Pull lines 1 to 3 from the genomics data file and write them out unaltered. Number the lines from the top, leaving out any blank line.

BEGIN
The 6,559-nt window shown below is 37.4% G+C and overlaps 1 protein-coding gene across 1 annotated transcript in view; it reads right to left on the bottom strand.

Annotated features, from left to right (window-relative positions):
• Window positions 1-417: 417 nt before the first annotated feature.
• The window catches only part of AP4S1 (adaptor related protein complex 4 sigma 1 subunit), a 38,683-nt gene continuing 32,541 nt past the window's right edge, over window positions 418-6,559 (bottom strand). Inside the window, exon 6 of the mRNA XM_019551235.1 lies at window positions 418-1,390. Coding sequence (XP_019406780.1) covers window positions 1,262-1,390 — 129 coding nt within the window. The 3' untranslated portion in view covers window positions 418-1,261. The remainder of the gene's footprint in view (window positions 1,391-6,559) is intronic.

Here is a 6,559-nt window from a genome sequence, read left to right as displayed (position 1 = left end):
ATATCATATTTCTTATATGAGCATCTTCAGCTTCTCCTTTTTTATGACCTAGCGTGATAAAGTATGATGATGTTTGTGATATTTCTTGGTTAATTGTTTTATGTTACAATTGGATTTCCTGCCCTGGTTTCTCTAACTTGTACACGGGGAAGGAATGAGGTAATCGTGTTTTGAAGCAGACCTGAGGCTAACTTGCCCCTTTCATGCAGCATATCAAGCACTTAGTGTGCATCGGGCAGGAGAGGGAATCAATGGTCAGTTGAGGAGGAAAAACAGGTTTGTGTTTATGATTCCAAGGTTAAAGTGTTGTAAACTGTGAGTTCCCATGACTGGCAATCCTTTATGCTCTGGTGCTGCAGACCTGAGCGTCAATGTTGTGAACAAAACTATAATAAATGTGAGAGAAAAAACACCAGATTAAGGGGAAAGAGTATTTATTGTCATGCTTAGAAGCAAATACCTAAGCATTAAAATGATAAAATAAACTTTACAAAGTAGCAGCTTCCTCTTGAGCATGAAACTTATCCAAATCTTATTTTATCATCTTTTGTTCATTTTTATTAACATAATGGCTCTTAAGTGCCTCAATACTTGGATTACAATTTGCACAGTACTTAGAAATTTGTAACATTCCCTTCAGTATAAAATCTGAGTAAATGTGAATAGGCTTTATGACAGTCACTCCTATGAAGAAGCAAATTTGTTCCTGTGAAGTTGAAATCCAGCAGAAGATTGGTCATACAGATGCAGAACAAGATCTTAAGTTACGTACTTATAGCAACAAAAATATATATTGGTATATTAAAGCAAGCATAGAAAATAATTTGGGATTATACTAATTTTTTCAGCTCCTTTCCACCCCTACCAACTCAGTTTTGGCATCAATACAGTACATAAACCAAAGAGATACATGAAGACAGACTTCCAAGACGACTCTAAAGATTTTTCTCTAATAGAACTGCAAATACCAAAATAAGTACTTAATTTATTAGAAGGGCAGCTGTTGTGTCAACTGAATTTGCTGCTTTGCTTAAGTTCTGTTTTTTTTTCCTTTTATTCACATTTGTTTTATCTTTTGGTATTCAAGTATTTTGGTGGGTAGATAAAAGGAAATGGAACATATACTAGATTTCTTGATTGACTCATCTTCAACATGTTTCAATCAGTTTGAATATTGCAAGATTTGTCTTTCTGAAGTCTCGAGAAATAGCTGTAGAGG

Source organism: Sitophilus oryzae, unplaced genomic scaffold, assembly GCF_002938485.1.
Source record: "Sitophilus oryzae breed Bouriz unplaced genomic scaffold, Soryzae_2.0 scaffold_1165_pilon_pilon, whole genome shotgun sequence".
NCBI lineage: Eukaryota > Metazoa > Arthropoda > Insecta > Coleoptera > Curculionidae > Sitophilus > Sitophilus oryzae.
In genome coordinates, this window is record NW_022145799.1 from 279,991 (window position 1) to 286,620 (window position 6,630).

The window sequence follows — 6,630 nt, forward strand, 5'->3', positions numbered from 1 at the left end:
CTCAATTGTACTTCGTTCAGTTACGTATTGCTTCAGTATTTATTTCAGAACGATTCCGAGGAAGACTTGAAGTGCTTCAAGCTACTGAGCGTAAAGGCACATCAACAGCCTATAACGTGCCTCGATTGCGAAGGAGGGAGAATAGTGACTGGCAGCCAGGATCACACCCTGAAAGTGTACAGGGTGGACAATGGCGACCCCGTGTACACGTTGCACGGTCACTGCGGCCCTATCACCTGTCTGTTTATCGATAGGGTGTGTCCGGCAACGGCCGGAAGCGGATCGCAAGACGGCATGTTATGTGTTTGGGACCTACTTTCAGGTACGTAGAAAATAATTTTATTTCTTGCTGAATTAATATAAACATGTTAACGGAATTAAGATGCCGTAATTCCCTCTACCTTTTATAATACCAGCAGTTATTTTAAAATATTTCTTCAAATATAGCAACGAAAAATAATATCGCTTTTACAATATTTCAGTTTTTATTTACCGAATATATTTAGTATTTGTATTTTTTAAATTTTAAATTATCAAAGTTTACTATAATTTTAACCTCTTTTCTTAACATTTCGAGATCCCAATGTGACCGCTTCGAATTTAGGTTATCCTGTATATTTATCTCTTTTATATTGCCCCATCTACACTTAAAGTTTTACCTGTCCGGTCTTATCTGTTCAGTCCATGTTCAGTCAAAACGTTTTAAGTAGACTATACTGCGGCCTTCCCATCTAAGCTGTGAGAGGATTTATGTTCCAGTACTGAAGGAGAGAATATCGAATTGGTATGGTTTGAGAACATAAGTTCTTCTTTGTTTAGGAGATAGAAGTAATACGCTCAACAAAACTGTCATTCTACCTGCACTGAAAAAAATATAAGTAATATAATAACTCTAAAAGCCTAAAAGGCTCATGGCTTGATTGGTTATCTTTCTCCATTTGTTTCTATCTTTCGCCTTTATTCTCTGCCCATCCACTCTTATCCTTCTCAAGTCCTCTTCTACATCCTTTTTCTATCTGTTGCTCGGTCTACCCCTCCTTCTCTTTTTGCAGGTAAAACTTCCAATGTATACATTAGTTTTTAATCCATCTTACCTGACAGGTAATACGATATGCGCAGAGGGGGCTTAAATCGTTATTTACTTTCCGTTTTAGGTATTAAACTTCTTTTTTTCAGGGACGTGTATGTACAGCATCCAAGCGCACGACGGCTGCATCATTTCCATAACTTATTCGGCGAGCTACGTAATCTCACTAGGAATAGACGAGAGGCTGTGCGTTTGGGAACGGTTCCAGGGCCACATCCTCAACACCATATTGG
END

The 6,559-nt window shown below is 37.4% G+C and overlaps 1 protein-coding gene across 1 annotated transcript in view; it reads right to left on the bottom strand.

Annotated features, from left to right (window-relative positions):
• Window positions 1-417: 417 nt before the first annotated feature.